Can I specialize in one of the traditional areas of chemistry (synthetic organic, analytical, physical, biochemistry, inorganic, natural products) and get a PhD in Medicinal Biochemistry?
Yes. We have a number of specific areas of specialization for our PhD program, including Natural Products and Integrative Medicine, Synthetic Organic, Bioanalytical, and Computational. It is also possible to pursue a dissertation topic outside one of these specific areas, as long as it is tied to the medicinal chemistry theme.
Applications are submitted directly to the UNCG graduate school. If you have general questions about your application, please contact our Graduate Director, Dr. Liam Duffy (email@example.com). For specific questions about individual research groups, please feel free to contact any of our faculty members directly.
Can I visit the department?
We welcome visits from prospective students throughout the year, and will be glad to show you around our facility and introduce you to our students and faculty. If you are interested in arranging a visit, please contact our Director of Graduate Studies, Dr. Liam Duffy (firstname.lastname@example.org). You may also wish to communicate directly with faculty members whose research interests you. Each year we also arrange an expenses-paid visit for the top applicants to our PhD program. Applicants who are selected for this visit will be directly contacted by the director of graduate studies in early February, after all applications have been reviewed.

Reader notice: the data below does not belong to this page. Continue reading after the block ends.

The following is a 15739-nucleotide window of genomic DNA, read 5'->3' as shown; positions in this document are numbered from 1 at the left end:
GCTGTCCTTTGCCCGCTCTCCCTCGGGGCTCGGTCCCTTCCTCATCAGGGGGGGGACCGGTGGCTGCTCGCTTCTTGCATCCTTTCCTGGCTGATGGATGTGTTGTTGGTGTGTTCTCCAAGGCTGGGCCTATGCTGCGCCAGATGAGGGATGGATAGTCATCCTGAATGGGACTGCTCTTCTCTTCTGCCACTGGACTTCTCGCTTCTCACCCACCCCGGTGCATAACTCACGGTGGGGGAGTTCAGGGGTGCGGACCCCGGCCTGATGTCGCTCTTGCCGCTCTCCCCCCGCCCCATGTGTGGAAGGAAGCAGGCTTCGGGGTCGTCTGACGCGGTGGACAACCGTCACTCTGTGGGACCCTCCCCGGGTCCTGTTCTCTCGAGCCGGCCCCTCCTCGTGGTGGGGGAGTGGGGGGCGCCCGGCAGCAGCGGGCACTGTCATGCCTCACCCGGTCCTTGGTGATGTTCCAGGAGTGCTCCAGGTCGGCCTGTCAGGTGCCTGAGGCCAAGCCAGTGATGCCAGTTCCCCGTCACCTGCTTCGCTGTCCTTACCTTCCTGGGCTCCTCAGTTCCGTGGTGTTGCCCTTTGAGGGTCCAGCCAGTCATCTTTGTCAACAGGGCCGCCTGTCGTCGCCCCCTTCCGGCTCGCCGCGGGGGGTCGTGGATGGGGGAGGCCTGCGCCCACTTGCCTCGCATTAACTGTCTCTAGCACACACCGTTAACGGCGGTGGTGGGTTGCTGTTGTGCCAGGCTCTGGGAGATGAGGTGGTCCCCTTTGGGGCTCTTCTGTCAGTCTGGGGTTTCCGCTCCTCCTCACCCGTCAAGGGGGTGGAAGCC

How do I select a research advisor?
Students are accepted into the graduate program without assignment to a particular mentor, and select a research advisor within their first semester. Pairings between student and research advisor are made based on mutually agreed upon shared research interest and availability of space in the advisor’s laboratory. To learn about research opportunities in our department, students attend presentations by all prospective research advisors, and meet individually with advisors whose research is of particular interest.
What are the coursework requirements for completion of the degree program?
Our program requires a series of courses designed to supplement the mentored laboratory research aspects of the medicinal biochemistry PhD program. The majority of this coursework (with the exception of seminars, dissertation, and laboratory research credit) can be completed within the first 3-4 semesters of the program (1.5 – 2 years). Please see the following link for details on required coursework.
What are my career options with a PhD in Medicinal Biochemistry?
We offer individualized training and support to students in our program, helping them to select and prepare for careers that fit with their unique strengths and interests. Graduates from our program are employed in both the academic and private sectors, as teachers, researchers and facility managers. The stories here illustrate some examples of the diverse career paths that have been pursued by our graduates.